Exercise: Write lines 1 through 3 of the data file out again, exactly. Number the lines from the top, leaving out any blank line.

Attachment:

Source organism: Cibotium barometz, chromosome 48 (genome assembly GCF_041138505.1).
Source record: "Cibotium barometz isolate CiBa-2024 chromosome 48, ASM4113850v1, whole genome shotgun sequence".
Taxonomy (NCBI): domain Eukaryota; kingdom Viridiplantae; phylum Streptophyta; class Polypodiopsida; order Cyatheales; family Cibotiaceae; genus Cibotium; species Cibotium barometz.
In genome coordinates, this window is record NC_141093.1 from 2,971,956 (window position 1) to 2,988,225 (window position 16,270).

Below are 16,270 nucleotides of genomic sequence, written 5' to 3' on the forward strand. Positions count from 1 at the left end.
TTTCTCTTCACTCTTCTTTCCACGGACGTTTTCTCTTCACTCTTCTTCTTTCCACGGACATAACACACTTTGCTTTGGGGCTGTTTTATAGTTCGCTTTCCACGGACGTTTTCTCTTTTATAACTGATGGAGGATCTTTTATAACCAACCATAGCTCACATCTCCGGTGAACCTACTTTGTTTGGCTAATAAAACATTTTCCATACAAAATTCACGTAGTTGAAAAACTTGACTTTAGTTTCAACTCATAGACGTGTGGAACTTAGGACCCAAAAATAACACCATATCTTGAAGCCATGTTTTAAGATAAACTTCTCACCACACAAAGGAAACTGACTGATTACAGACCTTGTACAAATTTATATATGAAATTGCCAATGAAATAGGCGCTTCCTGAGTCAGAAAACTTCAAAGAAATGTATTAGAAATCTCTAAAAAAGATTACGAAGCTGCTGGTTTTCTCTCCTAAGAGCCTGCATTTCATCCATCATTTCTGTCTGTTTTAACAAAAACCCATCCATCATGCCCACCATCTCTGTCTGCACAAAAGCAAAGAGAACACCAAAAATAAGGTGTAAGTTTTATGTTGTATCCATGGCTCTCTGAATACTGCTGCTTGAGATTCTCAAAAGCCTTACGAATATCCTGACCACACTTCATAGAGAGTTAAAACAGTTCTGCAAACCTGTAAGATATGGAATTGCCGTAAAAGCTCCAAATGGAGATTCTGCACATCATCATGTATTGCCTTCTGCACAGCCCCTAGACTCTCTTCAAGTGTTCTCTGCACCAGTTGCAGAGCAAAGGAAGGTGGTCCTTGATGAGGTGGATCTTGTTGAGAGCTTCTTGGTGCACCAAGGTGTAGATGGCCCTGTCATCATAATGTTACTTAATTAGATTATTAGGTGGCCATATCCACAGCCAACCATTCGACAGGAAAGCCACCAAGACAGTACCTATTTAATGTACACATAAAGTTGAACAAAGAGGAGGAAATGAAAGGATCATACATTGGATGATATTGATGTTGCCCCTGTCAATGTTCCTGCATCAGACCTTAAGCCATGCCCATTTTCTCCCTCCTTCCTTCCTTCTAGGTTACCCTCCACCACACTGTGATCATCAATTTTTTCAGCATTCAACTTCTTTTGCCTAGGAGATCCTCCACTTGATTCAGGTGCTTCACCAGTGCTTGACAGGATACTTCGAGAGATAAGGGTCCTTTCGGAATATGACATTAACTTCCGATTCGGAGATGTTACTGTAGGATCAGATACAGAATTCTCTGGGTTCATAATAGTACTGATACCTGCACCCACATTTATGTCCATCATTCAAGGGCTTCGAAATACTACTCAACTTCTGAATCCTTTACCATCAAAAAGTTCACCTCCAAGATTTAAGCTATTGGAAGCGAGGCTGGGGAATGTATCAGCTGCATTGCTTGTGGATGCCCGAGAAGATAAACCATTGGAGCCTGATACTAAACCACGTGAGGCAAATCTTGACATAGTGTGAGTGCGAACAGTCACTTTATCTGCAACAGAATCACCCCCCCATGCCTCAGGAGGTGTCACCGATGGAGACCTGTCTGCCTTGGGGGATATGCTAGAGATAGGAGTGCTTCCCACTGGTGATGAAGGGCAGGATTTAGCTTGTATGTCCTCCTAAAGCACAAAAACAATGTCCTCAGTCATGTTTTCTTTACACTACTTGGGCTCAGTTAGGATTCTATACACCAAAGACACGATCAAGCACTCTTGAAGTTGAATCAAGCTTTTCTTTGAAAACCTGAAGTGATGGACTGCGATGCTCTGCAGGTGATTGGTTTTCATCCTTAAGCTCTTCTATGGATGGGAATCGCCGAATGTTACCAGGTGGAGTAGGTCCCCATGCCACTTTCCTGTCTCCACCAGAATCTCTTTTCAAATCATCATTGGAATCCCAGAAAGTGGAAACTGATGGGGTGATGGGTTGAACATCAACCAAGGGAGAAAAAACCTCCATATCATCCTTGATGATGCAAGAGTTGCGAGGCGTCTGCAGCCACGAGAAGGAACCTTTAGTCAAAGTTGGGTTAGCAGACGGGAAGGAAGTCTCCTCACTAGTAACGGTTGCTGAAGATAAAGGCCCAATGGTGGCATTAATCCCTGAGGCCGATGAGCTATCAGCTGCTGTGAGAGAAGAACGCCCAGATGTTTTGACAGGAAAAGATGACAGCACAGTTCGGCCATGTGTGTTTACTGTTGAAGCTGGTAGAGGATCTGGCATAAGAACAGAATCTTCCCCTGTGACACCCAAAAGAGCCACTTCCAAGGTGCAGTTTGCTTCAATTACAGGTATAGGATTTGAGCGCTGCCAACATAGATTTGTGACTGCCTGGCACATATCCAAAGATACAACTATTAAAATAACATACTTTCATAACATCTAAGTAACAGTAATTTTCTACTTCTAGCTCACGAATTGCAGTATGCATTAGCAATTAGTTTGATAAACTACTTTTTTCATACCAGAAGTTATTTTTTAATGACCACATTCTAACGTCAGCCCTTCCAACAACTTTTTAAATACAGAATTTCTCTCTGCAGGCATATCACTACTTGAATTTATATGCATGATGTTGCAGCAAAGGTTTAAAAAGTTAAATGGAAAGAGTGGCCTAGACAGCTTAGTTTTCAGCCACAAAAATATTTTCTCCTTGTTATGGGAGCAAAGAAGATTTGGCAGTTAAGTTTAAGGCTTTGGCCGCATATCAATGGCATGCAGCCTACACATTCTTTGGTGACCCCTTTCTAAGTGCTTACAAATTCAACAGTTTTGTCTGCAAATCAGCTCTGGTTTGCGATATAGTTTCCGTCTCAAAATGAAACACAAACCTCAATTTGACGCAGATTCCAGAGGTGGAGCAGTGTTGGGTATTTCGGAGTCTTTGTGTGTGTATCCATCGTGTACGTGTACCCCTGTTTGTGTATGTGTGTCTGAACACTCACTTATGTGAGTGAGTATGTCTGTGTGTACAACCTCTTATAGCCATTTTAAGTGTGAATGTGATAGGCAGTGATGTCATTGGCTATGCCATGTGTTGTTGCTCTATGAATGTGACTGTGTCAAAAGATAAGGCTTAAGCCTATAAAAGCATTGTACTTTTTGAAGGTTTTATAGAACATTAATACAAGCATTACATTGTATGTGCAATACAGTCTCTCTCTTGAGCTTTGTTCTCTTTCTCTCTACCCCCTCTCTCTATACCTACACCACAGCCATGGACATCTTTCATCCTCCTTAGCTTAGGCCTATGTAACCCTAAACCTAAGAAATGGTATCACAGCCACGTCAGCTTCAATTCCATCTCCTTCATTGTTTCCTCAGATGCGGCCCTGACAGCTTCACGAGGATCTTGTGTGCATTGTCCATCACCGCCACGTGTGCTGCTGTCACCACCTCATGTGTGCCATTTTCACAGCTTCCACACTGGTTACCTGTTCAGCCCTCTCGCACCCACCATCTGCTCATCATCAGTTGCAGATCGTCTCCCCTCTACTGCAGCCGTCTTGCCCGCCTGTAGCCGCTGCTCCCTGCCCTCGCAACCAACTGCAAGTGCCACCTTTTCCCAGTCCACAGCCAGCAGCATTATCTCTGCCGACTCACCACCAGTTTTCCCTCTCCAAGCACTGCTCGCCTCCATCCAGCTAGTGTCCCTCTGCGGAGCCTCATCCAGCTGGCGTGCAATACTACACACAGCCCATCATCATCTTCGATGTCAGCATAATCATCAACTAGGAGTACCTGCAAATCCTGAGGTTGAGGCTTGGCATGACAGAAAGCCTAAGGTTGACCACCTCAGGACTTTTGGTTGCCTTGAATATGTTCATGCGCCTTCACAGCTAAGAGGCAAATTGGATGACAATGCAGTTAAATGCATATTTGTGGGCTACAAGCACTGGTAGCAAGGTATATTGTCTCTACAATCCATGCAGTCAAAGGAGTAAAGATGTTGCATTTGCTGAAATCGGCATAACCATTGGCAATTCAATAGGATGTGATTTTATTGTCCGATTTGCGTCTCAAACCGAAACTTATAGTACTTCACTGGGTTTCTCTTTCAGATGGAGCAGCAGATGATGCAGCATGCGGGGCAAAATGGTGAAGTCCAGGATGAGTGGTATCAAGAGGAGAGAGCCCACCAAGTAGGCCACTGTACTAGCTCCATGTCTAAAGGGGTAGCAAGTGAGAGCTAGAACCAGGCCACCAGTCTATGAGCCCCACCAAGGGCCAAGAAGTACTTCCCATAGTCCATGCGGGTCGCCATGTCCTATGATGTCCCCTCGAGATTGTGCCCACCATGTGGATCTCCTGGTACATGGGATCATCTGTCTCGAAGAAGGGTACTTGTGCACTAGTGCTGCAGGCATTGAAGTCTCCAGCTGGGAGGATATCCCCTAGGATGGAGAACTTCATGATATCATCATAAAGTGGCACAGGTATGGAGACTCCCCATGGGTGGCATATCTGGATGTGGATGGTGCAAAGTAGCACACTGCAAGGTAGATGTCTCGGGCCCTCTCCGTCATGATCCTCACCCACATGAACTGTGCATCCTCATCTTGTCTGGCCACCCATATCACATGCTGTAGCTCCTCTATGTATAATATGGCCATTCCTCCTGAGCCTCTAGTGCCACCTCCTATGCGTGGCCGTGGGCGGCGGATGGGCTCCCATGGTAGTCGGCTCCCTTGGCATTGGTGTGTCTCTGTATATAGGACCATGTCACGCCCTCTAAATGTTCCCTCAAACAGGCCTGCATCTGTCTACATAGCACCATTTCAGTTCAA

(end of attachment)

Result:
Source organism: Cibotium barometz, chromosome 48 (genome assembly GCF_041138505.1).
Source record: "Cibotium barometz isolate CiBa-2024 chromosome 48, ASM4113850v1, whole genome shotgun sequence".
Taxonomy (NCBI): domain Eukaryota; kingdom Viridiplantae; phylum Streptophyta; class Polypodiopsida; order Cyatheales; family Cibotiaceae; genus Cibotium; species Cibotium barometz.